Dusty Wathan spends the first five months of the baseball season riding buses, eating sometimes-questionable meals, and writing monotonous player reports, all while grooming the future of the Phillies. He is a baseball man, one who has spent the last 24 seasons in the minor leagues.

Wathan, the manager at triple A, has spent the final month of the last few seasons in the majors as an extra coach on the Phillies staff. It is a small reward that says his work has not gone unnoticed. A bigger reward — the ultimate one — might be looming.

The Phillies will interview Wathan this month for their manager vacancy. He has managed 25 of the 32 players on the roster and has had great success in the minor leagues. Wathan has as good a shot as any.

"He was my favorite manager in pro ball when I was coming up," J.P. Crawford said. "It would be fun if he comes up here and gets the job. I don't see why not."

Wathan began his baseball career in 1994 as a 20-year-old, undrafted free agent. He has spent his entire career — except for five major-league at-bats in 2002 — in the minors. He has managed each of the team's five minor-league affiliates, beginning with short-season single-A Williamsport in 2008 and climbing his way this season to triple-A Lehigh Valley. The top of that ladder — the Phillies — could be next. Wathan, whose father, John, played for and managed the Royals, is a baseball lifer. He has toiled for this chance.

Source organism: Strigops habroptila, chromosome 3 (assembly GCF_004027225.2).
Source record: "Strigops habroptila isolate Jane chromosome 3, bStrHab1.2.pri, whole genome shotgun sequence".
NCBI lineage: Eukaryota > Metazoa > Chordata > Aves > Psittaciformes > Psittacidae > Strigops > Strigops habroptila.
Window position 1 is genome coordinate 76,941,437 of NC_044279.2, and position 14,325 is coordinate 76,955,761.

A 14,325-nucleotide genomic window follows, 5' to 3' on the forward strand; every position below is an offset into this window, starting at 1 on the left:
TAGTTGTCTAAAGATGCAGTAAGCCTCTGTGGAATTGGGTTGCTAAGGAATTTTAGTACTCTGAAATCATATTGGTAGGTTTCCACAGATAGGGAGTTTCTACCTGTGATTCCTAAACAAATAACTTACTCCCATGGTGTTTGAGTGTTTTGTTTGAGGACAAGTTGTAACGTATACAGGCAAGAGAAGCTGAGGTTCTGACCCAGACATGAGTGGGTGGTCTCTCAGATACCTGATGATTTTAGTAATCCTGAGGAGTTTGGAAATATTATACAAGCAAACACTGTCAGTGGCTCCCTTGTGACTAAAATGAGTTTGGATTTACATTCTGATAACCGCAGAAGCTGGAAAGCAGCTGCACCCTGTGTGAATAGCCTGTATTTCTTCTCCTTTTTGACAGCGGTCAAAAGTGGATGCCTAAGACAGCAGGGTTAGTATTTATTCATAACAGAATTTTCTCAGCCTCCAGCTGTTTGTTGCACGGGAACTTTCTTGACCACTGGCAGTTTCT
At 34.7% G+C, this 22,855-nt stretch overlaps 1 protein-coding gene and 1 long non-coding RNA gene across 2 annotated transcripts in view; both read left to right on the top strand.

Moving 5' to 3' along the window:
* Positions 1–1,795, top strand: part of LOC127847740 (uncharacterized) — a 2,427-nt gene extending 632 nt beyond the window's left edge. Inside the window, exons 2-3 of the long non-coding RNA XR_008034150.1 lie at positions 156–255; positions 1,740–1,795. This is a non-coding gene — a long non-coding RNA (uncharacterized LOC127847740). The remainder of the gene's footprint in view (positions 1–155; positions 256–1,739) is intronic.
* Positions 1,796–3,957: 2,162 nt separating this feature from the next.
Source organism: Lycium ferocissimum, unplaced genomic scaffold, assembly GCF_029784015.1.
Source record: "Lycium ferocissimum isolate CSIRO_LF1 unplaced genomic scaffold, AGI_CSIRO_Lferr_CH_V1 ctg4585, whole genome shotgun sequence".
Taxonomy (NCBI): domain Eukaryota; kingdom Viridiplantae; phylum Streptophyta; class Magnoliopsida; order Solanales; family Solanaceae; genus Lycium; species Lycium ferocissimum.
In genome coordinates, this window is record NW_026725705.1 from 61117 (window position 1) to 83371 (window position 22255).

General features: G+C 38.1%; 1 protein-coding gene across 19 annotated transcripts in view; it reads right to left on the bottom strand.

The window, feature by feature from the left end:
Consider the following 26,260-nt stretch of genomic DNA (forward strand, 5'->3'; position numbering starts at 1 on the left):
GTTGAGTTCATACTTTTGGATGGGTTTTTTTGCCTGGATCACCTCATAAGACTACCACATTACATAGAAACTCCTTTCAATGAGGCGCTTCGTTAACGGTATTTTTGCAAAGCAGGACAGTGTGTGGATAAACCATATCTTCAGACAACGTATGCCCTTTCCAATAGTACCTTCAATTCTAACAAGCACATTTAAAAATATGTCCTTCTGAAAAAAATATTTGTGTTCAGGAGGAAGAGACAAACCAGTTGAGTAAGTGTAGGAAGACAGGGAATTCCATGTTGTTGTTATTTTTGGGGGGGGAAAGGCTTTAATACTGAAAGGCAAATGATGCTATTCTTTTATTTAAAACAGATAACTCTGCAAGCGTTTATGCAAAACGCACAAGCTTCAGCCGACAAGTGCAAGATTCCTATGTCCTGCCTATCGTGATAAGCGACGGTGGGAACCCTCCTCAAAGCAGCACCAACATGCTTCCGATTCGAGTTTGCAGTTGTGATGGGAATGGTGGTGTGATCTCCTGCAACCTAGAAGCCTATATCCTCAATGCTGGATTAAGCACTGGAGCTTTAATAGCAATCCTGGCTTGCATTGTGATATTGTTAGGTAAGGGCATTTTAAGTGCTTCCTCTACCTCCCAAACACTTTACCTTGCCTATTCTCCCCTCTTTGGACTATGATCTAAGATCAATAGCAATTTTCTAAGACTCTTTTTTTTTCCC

"I think most guys would be lying if they said they wanted to stay in the minor leagues for their whole career," Wathan said.

Wathan, 44, is the all-time winningest manager at double-A Reading and was twice named Eastern League manager of the year. He guided Lehigh Valley to the postseason this year despite the loss of three key hitters — Rhys Hoskins, Nick Williams, and Jorge Alfaro — to big-league promotions. Wathan is a winner, but he also proved he could manage a clubhouse.

"You hear a lot of guys say that 'this guy is a player's manager.' Well, Dusty is that to a T," Hoskins said. "I felt very comfortable going to him with baseball stuff and non-baseball stuff. To have that in your manager's office is pretty special and just adds to the bond that he has with his players."

"He loved to win just as much as we did," Crawford said. "He brought that winning atmosphere into the dugout and what not. We loved playing for him. He has that energy and that vibe that just sets off good."

The Phillies will use this month to find the manager they hope will be at the helm of their next contending team. Wathan is in the mix. And rightfully so. The final months of the season seemed to reveal the core of that contending team. It was Wathan who helped get those pieces there. Perhaps he also will be the one who helps them contend.

"To be with these guys in the minor leagues and then to see them come up and have success is what we do our job for," Wathan said. "It's just an exciting time. I love being around these guys. To see them have success at the highest level is exciting for all of us in player development. Honestly, that's why you do the job — to get these guys up and hopefully have long careers."